Six Thomasians have collaborated to showcase Quezon City’s spiritual and cultural heritage in a coffee table book titled “Facets of Faith.”

The 93-page book, written by Faculty of Arts and Letters (Artlets) alumnus Billy Malacura, features churches, relics, and religious artworks found in Quezon City.

Other Thomasians who contributed to the book were Artlets Assoc. Prof. Felicidad Galang-Pereña, book editor and former Varsitarian literary editor; Regalado Trota Jose, UST archivist, who wrote the book’s foreword; and Eric Zerrudo, director of the Center for Conservation of Cultural Property and Environment in the Tropics of the UST Graduate School, who served as editorial consultant.

Sherwin Vardeleon and Carla and Jonathan Gamalinda, former Varsitarian photography editor and art directors, respectively, headed the photography and layout of the book.

In his foreword titled “Prayer at Once Old and Young,” Jose said Quezon City’s cultural properties were inextricably linked to history.

“The cultural properties are enlisted according to their significance in terms of historicity, exceptional artistic value, as well as the tangible and intangible manifestations of the local churches in Quezon City,” Jose said.

The book highlights Santo Domingo Church and non-Catholic places of worship such as Iglesia ni Cristo’s Central Temple, an Aglipayan church, and the Quezon Memorial Circle, as an outdoor place of prayer for Muslims. It also features relics of San Antonio de Padua and Santa Lucia.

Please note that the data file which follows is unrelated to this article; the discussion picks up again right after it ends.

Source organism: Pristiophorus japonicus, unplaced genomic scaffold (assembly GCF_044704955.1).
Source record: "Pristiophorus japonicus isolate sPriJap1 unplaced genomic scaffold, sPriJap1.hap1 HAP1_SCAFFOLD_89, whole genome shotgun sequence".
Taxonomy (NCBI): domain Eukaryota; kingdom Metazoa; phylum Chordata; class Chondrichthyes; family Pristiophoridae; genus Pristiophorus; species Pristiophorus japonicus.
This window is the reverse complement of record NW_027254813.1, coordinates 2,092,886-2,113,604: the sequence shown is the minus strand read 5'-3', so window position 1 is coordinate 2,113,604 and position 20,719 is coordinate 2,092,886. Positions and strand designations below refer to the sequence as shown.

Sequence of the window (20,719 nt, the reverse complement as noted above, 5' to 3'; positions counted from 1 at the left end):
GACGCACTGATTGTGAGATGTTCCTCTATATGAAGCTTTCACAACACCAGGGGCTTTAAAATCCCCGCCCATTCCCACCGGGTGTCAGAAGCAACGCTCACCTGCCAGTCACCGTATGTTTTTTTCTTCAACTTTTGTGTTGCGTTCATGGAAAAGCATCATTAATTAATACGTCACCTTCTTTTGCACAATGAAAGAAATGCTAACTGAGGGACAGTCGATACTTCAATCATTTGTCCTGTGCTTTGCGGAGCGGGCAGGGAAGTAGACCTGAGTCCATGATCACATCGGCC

The book was initially a documentation project for churches visited by Holy Week pilgrims doing the traditional “Visita Iglesia.” It later became a mapping exercise of significant church properties in the city.

Indirect contribution to graft

Vardeleon said many people do not know about Quezon City’s rich heritage, because it is seen as an urban city.

“Quezon City is not just a big metropolis where you see malls, businesses, and other establishments. Quezon City is a hotbed of culture, full of significant relics and amazing places of worship,” Vardeleon said in an email.

Interreligious dialogue

The book promotes interfaith dialogue or the harmonious interaction between people of different religious backgrounds.

“We decided to include almost every religious organization in the book to show the diversity Quezon City has,” Vardeleon said.

Quezon City houses two Catholic dioceses—the Diocese of Cubao and Diocese of Novaliches, currently headed by Bishop Honesto Ontioco and Bishop Antonio Tobias, respectively.

The book is also a response to the National Cultural Heritage Act of 2009, which mandates national agencies and cultural offices to safeguard the country’s cultural patrimony by keeping a registry of cultural properties. Krystel Nicole A. Sevilla


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